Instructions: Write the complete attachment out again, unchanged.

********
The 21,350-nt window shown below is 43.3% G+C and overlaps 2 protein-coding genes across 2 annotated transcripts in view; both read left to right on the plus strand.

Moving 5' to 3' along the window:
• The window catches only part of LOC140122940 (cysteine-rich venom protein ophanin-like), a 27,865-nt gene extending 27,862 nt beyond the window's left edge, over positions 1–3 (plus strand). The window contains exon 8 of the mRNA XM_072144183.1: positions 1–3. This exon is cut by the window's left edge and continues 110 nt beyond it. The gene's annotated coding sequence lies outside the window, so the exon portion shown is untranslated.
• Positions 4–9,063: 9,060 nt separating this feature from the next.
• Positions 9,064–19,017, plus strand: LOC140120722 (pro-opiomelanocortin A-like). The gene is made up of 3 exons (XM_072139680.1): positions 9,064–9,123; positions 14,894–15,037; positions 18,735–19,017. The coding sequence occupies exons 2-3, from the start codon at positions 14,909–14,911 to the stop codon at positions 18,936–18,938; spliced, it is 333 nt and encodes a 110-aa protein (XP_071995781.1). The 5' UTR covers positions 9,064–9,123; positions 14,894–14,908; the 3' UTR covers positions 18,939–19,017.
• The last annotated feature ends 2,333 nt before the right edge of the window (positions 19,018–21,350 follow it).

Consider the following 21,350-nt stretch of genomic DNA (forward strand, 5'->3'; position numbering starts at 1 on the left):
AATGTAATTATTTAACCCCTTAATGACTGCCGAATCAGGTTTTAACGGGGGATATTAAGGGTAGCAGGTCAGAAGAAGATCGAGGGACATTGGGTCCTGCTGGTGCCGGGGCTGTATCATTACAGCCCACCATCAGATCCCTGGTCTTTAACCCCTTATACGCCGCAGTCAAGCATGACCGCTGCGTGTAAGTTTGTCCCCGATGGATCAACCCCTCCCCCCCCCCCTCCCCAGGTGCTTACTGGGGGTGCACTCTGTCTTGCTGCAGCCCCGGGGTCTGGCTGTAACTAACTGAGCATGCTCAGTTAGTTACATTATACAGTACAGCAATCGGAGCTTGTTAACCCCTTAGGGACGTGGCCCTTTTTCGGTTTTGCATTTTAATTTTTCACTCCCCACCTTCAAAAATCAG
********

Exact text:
The 21,350-nt window shown below is 43.3% G+C and overlaps 2 protein-coding genes across 2 annotated transcripts in view; both read left to right on the plus strand.

Moving 5' to 3' along the window:
• The window catches only part of LOC140122940 (cysteine-rich venom protein ophanin-like), a 27,865-nt gene extending 27,862 nt beyond the window's left edge, over positions 1–3 (plus strand). The window contains exon 8 of the mRNA XM_072144183.1: positions 1–3. This exon is cut by the window's left edge and continues 110 nt beyond it. The gene's annotated coding sequence lies outside the window, so the exon portion shown is untranslated.
• Positions 4–9,063: 9,060 nt separating this feature from the next.
• Positions 9,064–19,017, plus strand: LOC140120722 (pro-opiomelanocortin A-like). The gene is made up of 3 exons (XM_072139680.1): positions 9,064–9,123; positions 14,894–15,037; positions 18,735–19,017. The coding sequence occupies exons 2-3, from the start codon at positions 14,909–14,911 to the stop codon at positions 18,936–18,938; spliced, it is 333 nt and encodes a 110-aa protein (XP_071995781.1). The 5' UTR covers positions 9,064–9,123; positions 14,894–14,908; the 3' UTR covers positions 18,939–19,017.
• The last annotated feature ends 2,333 nt before the right edge of the window (positions 19,018–21,350 follow it).

Consider the following 21,350-nt stretch of genomic DNA (forward strand, 5'->3'; position numbering starts at 1 on the left):
AATGTAATTATTTAACCCCTTAATGACTGCCGAATCAGGTTTTAACGGGGGATATTAAGGGTAGCAGGTCAGAAGAAGATCGAGGGACATTGGGTCCTGCTGGTGCCGGGGCTGTATCATTACAGCCCACCATCAGATCCCTGGTCTTTAACCCCTTATACGCCGCAGTCAAGCATGACCGCTGCGTGTAAGTTTGTCCCCGATGGATCAACCCCTCCCCCCCCCCCTCCCCAGGTGCTTACTGGGGGTGCACTCTGTCTTGCTGCAGCCCCGGGGTCTGGCTGTAACTAACTGAGCATGCTCAGTTAGTTACATTATACAGTACAGCAATCGGAGCTTGTTAACCCCTTAGGGACGTGGCCCTTTTTCGGTTTTGCATTTTAATTTTTCACTCCCCACCTTCAAAAATCAG